Since the Victoria Cross was instigated by Queen Victoria in 1856 for "extreme courage and valour over and above the call of duty", only 1354 have been awarded. No less than 11 of those were awarded to survivors at Rorke's Drift, which is the highest number of VCs awarded for any single British military engagement. More VCs would probably have been awarded, but the posthumous VC only began in 1905. Two of those 11 VCs were awarded to the commanding officers, an engineer sent to build a bridge at Rorke's Drift, Lt. John Chard (Stanley Baker), and his second in command, Lt. Gonville Bromhead (Michael Caine).
Zulu features an excellent script, which not only captures the human element of this drama, such as the terror of the soldiers in the face of what seems certain death, but it also manages to tease out realistic relationships and conflicts between the characters. The script also treats the Zulu people and their culture with a great deal of respect and understanding. The script also brilliantly manages to deliver a lot of important exposition, such as an explanation of Zulu battle tactics, without this ever appearing to be obvious. Zulu also features great performances by the aforementioned Baker and Caine, as well as from Jack Hawkins and James Booth. Richard Burton provides an opening and closing narration, and the South African politician, Chief Buthelezi, enjoys a small role as his ancestor, Zulu Chief Cetewayo.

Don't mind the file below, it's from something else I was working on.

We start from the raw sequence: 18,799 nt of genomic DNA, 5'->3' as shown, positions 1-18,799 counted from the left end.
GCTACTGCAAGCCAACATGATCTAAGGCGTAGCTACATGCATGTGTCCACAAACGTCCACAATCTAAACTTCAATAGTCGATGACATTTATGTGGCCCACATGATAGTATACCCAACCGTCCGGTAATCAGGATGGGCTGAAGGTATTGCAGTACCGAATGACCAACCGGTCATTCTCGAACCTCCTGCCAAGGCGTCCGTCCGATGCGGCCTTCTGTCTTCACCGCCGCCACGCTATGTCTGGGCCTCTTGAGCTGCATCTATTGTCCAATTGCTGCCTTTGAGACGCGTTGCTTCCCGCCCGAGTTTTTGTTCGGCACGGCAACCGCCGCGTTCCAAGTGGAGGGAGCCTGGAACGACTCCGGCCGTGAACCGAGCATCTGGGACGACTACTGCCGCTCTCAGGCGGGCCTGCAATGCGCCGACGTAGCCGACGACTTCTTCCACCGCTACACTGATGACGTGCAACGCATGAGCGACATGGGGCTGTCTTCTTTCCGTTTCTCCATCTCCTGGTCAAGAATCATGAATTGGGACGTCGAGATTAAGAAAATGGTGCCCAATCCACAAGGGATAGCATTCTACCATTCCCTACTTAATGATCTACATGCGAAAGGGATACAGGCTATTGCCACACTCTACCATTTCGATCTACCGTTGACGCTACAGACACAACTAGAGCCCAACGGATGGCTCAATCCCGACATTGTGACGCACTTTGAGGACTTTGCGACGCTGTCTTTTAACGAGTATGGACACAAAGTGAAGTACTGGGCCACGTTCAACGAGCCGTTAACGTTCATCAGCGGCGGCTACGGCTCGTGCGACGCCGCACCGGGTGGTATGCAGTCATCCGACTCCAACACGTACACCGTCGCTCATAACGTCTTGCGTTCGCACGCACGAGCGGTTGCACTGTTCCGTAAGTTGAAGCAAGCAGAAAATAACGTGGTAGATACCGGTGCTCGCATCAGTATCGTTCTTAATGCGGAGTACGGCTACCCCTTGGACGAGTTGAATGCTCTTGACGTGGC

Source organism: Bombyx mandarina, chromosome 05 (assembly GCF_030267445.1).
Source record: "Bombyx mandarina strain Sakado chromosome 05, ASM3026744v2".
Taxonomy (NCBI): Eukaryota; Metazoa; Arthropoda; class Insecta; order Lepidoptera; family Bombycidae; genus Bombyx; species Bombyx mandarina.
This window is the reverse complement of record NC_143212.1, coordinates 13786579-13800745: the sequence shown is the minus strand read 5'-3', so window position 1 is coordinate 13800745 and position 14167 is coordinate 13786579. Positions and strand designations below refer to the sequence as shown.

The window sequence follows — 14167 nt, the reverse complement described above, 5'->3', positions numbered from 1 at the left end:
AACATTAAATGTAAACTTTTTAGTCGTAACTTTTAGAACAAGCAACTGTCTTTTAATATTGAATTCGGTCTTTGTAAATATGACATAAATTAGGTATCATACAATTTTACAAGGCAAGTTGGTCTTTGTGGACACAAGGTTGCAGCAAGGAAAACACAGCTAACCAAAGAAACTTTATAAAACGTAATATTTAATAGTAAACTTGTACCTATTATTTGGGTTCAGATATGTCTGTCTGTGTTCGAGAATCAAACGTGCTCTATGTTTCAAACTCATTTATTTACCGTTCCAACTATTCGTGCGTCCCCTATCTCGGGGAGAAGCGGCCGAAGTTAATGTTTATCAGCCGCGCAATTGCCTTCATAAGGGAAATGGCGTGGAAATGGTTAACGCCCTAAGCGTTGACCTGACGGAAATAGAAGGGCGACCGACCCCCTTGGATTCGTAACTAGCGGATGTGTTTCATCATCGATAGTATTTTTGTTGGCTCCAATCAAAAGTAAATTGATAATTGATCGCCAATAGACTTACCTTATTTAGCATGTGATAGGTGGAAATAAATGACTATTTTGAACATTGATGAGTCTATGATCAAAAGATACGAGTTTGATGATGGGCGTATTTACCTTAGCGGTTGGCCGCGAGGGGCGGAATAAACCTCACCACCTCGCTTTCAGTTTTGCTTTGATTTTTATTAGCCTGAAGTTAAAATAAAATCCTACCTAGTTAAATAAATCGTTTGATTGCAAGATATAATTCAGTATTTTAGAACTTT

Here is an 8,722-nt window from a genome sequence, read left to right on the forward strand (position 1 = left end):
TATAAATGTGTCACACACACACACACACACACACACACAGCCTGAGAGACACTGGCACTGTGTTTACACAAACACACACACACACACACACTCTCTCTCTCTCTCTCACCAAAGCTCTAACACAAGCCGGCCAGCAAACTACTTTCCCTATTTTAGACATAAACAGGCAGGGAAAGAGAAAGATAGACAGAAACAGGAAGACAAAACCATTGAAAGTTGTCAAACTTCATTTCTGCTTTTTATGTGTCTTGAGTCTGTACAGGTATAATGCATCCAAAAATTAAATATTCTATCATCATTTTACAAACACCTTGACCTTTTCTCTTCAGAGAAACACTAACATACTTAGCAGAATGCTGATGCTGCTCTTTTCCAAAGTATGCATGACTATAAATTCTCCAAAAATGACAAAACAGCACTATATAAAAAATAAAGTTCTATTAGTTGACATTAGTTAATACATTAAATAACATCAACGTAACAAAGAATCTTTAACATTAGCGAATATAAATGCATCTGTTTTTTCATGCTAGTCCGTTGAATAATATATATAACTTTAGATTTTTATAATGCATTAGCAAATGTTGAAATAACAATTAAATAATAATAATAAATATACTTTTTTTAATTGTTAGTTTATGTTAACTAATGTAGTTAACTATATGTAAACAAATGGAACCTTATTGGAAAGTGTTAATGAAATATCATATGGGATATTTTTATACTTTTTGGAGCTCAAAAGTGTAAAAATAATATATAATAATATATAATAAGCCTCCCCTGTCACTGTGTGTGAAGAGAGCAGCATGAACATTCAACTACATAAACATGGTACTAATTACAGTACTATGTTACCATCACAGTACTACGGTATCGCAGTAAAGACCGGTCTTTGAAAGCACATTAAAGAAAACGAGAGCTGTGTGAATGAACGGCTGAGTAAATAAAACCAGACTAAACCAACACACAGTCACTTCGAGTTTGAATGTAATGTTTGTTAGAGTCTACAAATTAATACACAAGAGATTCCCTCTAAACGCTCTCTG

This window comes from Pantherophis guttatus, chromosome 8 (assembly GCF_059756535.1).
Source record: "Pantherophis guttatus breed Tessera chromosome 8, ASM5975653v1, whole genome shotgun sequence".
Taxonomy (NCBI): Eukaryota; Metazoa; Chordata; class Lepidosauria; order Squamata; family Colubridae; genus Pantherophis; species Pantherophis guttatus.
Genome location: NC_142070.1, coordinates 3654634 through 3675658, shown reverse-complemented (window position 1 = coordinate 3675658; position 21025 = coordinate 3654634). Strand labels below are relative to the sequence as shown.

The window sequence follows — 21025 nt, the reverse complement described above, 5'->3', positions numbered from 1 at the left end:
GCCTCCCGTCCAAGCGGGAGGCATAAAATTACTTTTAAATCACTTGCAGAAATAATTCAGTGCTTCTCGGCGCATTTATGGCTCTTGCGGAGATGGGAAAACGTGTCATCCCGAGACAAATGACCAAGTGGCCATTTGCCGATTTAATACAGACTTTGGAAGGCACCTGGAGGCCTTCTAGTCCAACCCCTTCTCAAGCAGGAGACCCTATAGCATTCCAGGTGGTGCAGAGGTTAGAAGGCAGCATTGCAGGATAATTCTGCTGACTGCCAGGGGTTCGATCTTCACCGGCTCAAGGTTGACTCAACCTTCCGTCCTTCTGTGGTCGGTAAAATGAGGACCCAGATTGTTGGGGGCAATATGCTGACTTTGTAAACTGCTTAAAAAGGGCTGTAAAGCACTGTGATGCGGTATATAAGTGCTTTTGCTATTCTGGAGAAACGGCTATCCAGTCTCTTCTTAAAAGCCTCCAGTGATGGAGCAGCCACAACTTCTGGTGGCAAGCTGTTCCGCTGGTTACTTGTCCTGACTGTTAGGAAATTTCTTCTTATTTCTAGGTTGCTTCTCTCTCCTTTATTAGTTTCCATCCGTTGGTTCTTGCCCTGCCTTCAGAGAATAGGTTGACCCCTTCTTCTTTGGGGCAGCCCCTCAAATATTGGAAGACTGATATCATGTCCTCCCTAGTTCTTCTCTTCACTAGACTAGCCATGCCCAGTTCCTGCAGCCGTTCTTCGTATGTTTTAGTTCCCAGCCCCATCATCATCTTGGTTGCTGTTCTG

Photographed on location by Stephen Dode, this movie features wonderful vistas that really capture the Natal landscape, and the feelings of loneliness and abandonment. (Note: John Sellars of HTV-LA, the colorist for the new Paramount/MGM restoration, informed me that the movie was “shot on 35mm 8perf horizontal (VistaVision) and ditributed in 70mm”). Considering the age of the source material, I was very impressed with the quality of the transfer.
The transfer is presented in an aspect ratio of 2.35:1, 16x9 enhanced.